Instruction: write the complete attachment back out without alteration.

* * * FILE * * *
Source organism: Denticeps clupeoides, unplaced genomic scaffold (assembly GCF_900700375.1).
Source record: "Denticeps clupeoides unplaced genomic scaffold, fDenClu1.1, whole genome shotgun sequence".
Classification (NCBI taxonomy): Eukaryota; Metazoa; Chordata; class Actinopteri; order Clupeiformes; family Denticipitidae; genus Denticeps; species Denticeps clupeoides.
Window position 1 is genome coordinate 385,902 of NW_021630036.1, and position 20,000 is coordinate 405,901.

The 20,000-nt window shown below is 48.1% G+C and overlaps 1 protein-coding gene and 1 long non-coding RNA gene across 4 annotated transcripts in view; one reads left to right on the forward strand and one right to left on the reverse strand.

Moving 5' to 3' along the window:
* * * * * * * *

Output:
Source organism: Denticeps clupeoides, unplaced genomic scaffold (assembly GCF_900700375.1).
Source record: "Denticeps clupeoides unplaced genomic scaffold, fDenClu1.1, whole genome shotgun sequence".
Classification (NCBI taxonomy): Eukaryota; Metazoa; Chordata; class Actinopteri; order Clupeiformes; family Denticipitidae; genus Denticeps; species Denticeps clupeoides.
Window position 1 is genome coordinate 385,902 of NW_021630036.1, and position 20,000 is coordinate 405,901.

The 20,000-nt window shown below is 48.1% G+C and overlaps 1 protein-coding gene and 1 long non-coding RNA gene across 4 annotated transcripts in view; one reads left to right on the forward strand and one right to left on the reverse strand.

Moving 5' to 3' along the window: